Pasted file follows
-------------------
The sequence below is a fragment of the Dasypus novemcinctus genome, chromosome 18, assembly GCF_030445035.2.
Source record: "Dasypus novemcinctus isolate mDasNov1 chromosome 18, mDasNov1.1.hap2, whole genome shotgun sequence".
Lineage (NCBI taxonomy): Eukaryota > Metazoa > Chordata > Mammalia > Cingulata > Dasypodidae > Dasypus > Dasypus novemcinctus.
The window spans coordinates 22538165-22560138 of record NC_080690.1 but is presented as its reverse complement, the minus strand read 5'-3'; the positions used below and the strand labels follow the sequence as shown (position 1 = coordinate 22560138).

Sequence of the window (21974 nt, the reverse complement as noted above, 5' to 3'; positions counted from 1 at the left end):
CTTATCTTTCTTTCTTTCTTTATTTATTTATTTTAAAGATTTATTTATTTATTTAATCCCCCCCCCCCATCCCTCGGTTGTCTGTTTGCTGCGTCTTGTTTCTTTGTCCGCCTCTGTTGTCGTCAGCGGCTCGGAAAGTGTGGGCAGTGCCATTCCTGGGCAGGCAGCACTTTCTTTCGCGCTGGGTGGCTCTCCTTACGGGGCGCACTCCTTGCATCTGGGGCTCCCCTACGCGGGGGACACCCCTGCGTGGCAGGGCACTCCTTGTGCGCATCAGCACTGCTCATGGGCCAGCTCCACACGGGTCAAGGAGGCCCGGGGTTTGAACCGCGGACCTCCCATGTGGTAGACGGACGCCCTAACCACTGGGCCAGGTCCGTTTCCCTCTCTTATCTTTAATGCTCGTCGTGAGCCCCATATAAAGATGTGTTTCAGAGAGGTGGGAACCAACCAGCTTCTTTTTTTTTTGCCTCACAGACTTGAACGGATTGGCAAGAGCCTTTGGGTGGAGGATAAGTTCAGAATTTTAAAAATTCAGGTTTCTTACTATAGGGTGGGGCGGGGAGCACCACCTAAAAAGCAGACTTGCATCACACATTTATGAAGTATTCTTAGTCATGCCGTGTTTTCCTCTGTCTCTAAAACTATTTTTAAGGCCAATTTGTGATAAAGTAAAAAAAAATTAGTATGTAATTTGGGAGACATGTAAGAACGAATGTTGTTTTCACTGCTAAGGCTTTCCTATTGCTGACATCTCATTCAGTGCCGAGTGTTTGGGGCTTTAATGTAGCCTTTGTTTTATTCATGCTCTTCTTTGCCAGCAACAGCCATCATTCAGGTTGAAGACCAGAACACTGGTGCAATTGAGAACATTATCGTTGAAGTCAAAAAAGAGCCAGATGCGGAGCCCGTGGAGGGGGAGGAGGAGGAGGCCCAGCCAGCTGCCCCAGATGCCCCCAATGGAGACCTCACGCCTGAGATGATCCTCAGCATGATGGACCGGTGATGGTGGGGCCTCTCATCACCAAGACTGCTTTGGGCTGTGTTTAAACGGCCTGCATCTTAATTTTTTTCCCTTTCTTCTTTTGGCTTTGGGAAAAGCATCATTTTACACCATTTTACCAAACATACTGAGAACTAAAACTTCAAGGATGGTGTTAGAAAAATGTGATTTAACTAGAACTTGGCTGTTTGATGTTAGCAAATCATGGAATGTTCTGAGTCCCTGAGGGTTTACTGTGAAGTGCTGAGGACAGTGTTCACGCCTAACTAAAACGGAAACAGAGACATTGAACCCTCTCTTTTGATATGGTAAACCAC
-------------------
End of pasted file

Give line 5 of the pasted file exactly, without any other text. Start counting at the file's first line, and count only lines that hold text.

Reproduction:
Sequence of the window (21974 nt, the reverse complement as noted above, 5' to 3'; positions counted from 1 at the left end):